Dead bodies are seen after Iraq’s gas attack on the Iranian city of Sardasht in 1987 during the rule of executed Iraqi dictator Saddam Hussein.
has lashed out at major world powers for refusing to adopt a firm stance on a chemical attack by executed Iraqi dictator Saddam Hussein during the Iraqi-imposed war, urging the international community to react to any use or proliferation of weapons of mass destruction.
In a message on Saturday, Iranian Foreign Minister Mohammad Javad Zarif marked the 30th anniversary of a deadly chemical attack by Saddam on the city of Sardasht in West Azarbaijan Province.
“The Ministry of Foreign Affairs of the Islamic Republic of Iran … stresses its determination and resolve to counter weapons of mass destruction,” Zarif said.
He urged the international community to fully tap into their potential to counter the production, proliferation and use of weapons of mass destruction and react to the use of or threats to use such weapons by terrorist groups such as Daesh and their regional and extra-regional supporters.
“Those who are today claiming, as part of a suspicious and dangerous scenario, that chemical weapons have been used in Syria are the ones that not only ignored the use of weapons of mass destruction as well as banned chemical weapons against the Iranian soldiers and civilians during the [Iraqi] imposed war against this innocent but proud [Iranian] nation but also were accomplices in Saddam’s crimes by arming and fully supporting his criminal regime,” Zarif said.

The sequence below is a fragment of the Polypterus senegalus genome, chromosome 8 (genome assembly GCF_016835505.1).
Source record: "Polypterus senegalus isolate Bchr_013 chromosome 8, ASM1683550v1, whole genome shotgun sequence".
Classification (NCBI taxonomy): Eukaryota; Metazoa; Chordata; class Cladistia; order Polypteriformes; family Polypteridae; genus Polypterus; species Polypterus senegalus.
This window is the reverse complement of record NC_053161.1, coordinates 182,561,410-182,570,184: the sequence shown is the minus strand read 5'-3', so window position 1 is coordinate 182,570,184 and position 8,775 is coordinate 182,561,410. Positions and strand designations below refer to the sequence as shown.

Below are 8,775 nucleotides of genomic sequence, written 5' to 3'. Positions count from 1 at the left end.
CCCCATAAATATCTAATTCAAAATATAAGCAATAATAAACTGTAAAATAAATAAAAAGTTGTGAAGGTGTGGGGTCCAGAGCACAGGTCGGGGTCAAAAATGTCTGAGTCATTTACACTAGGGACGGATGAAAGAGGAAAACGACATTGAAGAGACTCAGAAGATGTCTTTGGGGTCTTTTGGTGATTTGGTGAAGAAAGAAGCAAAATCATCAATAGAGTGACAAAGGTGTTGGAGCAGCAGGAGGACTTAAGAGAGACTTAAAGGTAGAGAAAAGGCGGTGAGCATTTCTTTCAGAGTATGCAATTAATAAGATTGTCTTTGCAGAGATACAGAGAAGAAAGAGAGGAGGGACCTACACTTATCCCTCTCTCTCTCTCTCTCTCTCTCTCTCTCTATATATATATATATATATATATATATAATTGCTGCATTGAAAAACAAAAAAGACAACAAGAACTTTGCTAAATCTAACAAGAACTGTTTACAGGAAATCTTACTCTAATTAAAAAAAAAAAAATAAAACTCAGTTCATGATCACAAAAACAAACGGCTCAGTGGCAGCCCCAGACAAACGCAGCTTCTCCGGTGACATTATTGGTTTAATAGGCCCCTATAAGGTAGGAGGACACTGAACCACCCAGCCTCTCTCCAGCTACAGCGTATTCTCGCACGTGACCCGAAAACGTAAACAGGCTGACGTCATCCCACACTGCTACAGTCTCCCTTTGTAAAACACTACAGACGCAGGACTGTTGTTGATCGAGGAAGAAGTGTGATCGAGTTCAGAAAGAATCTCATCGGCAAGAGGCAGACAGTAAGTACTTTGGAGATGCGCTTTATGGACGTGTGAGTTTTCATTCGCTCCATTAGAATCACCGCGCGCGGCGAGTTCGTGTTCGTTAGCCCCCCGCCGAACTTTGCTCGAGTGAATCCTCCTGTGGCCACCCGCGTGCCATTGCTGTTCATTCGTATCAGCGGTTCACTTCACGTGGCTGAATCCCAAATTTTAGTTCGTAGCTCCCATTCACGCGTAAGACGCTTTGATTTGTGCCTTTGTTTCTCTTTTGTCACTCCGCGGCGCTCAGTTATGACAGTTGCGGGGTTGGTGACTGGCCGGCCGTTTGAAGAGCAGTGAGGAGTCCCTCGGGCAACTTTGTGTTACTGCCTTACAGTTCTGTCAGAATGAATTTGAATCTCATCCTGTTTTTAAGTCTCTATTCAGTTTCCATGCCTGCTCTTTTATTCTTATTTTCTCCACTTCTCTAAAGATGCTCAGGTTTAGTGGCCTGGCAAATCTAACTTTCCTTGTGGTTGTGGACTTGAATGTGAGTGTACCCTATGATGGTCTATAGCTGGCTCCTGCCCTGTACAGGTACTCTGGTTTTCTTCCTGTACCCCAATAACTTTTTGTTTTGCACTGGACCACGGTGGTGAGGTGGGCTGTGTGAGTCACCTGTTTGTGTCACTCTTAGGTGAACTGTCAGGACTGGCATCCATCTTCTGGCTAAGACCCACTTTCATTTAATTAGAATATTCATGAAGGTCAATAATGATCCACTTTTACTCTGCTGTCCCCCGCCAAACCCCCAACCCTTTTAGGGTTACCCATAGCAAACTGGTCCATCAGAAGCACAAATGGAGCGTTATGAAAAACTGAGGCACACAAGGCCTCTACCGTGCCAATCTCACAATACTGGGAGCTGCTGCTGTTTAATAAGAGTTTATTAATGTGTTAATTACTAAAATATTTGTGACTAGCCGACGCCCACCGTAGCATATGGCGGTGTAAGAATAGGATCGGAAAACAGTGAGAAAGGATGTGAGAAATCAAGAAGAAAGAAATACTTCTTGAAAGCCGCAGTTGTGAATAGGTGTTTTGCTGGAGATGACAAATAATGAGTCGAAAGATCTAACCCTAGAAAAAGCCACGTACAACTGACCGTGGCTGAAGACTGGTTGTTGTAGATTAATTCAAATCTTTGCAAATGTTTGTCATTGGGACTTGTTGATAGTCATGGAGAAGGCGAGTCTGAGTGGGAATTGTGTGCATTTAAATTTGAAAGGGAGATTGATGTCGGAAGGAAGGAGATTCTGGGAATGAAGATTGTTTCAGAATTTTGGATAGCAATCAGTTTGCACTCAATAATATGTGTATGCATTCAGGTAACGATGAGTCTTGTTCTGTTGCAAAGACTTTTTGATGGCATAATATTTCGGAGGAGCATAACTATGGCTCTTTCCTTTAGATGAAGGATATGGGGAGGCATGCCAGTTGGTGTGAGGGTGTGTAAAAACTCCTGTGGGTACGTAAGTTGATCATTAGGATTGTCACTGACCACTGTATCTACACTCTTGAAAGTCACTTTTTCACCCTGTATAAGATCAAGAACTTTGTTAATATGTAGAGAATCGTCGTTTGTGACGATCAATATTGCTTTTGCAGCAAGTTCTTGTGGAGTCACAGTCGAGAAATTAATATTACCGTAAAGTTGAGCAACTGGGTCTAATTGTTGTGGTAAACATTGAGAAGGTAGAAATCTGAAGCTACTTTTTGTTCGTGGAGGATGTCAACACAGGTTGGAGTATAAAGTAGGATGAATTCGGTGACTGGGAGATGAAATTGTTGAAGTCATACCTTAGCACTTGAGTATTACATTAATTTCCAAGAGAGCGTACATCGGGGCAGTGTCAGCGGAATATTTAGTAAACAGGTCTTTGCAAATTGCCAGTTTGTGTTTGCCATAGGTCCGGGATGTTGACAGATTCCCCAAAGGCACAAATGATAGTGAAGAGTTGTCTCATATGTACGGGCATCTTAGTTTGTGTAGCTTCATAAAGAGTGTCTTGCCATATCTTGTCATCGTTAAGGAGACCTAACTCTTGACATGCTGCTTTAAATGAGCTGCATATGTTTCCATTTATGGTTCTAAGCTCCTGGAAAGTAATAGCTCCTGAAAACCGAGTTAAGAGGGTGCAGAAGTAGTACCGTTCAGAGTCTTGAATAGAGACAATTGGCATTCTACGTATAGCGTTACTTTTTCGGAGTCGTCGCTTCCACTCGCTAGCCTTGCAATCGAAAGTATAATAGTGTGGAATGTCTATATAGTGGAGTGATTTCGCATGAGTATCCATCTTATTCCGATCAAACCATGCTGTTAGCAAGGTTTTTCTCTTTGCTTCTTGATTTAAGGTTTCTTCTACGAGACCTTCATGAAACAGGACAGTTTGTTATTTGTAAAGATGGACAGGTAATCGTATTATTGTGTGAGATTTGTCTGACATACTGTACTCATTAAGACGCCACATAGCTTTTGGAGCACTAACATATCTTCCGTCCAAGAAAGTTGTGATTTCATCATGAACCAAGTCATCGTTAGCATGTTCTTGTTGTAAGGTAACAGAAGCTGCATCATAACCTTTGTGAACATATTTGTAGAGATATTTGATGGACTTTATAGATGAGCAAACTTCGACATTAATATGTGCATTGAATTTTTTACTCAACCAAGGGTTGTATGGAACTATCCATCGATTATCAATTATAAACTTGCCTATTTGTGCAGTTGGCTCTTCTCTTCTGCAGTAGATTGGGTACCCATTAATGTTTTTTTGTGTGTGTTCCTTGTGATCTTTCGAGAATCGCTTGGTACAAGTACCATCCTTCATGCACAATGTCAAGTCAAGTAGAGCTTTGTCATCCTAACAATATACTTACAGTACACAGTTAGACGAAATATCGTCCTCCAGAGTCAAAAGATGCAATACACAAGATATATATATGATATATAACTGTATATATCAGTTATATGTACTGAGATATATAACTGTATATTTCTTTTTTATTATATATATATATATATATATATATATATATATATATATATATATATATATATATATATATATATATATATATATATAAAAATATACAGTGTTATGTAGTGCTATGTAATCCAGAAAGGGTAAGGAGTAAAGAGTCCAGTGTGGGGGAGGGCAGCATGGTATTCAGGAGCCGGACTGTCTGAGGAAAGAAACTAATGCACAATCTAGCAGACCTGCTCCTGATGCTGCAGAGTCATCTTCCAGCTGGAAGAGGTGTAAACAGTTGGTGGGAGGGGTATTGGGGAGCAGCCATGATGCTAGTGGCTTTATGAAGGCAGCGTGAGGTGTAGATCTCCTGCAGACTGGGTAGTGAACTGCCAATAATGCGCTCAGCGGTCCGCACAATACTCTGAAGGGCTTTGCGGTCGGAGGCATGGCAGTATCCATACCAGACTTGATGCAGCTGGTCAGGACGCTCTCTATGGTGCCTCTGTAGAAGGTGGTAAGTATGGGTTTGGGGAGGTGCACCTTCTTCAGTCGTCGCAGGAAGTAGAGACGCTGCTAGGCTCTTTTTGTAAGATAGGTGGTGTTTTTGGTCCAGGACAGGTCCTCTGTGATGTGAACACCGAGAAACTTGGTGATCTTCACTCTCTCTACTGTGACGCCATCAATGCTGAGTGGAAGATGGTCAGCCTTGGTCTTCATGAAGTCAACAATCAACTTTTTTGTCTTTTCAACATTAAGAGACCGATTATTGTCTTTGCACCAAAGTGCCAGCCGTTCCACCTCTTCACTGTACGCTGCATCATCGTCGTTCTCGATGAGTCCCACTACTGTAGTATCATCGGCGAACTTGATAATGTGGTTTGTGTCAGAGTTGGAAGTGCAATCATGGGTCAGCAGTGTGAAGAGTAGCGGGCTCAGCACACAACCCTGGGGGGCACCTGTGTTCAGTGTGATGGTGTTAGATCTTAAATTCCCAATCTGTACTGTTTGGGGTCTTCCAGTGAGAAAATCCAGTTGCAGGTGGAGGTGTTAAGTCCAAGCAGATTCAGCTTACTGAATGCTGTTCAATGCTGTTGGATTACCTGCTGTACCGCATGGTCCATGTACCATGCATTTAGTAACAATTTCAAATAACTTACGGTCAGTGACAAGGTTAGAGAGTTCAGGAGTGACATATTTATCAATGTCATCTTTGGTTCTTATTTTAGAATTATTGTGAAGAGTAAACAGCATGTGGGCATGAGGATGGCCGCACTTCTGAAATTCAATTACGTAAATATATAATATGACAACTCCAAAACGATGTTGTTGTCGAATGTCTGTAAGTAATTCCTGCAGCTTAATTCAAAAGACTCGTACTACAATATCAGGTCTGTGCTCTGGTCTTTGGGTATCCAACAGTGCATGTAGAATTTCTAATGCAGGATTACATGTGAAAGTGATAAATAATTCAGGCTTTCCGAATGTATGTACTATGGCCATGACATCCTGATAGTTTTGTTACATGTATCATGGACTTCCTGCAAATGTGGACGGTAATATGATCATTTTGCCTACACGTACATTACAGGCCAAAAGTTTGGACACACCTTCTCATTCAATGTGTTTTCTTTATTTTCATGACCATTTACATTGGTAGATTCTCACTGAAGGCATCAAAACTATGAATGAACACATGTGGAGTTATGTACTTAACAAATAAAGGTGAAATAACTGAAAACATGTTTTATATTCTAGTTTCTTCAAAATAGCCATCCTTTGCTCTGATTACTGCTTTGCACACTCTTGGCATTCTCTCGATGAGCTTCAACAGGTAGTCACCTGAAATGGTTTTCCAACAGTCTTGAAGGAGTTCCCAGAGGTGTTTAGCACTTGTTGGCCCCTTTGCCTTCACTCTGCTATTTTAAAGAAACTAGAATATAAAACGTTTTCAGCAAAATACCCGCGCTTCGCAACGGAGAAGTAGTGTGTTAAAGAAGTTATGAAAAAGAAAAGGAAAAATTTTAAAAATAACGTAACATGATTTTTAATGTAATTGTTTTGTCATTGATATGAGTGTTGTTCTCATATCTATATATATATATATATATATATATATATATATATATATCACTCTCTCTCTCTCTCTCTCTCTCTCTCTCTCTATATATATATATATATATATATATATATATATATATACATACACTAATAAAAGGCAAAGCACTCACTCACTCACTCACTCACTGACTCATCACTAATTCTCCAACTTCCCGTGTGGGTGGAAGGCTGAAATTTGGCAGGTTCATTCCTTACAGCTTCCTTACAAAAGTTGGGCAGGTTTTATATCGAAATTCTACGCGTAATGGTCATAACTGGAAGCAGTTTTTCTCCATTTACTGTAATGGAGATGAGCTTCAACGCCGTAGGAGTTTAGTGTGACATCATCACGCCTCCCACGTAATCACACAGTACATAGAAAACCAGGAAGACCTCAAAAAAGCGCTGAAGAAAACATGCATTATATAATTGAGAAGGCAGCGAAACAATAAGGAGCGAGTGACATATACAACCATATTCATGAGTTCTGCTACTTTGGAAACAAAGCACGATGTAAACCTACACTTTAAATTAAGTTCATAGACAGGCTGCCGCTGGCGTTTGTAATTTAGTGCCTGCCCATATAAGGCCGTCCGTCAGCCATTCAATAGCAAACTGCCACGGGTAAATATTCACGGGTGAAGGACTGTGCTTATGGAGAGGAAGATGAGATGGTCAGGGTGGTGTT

He added that despite hypocritical and double standard policies of certain countries claiming to advocate human rights, including the US, the Islamic Republic, in line with its principled policy, “strongly condemns any use of or threat to use weapons of mass destruction, including chemical weapons, as a pretext to carry out illegal measures against independent nations and governments.”
The Islamic Republic opposes the use of such arms anywhere, any time and by anybody, the top Iranian diplomat pointed out.
Sardasht was the third populated city in the world, after Japan’s Hiroshima and Nagasaki, to be deliberately targeted with weapons of mass destruction.
It was also the first city in the world to be attacked with poisonous gas.
The actual death toll is far greater than announced. Nearly 5,000 residents of the city, which had a population of 20,000 at the time of the attack, are still suffering from serious respiratory and skin ailments and disorders.
Iraq once possessed a huge arsenal of chemical weapons, the production of which was partly facilitated by exports of chemicals from the United States and Western countries.
There is no doubt that Iraq acquired the technology and the materials to develop chemical weapons from the US and a number of Western countries, which not only equipped the Iraqi regime with the tech but also supported it financially.